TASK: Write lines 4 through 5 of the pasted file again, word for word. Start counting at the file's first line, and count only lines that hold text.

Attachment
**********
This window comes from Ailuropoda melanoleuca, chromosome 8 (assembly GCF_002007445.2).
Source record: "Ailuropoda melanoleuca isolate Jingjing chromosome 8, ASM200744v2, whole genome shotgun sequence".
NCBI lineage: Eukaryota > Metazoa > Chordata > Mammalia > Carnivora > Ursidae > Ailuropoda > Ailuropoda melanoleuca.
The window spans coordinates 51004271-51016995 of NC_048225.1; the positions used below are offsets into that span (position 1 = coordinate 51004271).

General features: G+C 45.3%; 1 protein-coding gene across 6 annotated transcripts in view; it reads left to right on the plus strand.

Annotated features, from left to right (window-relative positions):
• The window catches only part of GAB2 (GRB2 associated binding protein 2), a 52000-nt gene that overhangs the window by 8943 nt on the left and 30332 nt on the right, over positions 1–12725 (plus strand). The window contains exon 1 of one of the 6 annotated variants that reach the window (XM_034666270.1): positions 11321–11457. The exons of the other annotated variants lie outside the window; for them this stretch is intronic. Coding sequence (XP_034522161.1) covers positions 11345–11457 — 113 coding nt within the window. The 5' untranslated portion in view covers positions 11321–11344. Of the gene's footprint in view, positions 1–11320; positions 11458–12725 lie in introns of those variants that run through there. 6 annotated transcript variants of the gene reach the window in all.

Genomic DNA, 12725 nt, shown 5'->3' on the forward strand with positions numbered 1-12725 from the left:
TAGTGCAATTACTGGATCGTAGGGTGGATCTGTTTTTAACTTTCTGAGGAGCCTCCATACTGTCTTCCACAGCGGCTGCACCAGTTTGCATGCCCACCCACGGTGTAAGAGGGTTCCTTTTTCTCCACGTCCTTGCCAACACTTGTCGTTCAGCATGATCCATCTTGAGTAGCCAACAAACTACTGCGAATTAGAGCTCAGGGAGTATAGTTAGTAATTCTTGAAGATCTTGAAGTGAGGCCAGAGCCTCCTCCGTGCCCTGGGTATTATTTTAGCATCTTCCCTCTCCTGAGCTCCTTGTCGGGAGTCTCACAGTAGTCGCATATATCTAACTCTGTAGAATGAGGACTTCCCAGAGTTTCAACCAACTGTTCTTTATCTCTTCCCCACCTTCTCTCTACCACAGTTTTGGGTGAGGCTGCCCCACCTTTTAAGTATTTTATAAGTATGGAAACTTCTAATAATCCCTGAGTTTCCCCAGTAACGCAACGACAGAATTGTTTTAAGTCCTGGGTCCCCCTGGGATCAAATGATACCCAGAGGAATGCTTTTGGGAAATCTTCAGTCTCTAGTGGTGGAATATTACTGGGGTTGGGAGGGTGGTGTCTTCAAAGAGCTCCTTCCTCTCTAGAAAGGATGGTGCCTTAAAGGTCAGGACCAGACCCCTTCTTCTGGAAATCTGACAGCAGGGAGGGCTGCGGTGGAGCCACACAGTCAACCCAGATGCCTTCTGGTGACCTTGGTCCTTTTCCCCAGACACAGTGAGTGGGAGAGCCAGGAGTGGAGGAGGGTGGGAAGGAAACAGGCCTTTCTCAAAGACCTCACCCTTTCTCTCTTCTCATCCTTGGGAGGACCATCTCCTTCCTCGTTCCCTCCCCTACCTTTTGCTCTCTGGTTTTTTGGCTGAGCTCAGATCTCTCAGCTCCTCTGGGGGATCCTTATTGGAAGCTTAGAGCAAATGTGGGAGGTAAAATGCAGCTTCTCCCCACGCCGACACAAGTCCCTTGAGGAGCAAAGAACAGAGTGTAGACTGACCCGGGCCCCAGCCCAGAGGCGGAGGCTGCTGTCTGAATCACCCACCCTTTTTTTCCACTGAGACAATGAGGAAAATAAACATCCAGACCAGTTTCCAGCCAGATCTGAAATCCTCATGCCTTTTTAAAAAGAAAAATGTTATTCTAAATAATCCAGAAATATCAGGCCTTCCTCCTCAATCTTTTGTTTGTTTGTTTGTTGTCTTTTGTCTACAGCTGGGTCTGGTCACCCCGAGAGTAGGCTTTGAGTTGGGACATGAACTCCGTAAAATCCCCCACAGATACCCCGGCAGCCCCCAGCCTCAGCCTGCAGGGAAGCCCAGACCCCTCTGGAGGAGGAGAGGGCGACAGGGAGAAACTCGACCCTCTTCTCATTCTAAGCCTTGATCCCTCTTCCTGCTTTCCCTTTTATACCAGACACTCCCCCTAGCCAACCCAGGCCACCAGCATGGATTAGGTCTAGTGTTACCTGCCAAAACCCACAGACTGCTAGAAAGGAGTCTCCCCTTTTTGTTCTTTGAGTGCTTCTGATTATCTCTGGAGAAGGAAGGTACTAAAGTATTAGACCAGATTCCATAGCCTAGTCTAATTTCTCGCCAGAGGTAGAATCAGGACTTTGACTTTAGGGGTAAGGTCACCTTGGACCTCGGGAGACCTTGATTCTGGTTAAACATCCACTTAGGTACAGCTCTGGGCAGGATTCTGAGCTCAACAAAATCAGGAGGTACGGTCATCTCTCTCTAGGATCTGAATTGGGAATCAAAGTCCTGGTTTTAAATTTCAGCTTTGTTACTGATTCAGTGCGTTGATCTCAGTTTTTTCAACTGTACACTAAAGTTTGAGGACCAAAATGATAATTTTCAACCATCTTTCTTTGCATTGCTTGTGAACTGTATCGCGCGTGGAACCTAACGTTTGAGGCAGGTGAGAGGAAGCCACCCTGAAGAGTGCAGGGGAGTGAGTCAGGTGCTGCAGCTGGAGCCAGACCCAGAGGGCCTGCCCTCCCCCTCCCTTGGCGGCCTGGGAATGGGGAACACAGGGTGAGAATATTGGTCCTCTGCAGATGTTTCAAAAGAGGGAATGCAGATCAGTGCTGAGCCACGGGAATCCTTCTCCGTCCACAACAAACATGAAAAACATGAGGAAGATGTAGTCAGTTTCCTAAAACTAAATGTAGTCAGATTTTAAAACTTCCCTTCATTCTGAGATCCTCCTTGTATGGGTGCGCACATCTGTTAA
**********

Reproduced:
The window spans coordinates 51004271-51016995 of NC_048225.1; the positions used below are offsets into that span (position 1 = coordinate 51004271).

General features: G+C 45.3%; 1 protein-coding gene across 6 annotated transcripts in view; it reads left to right on the plus strand.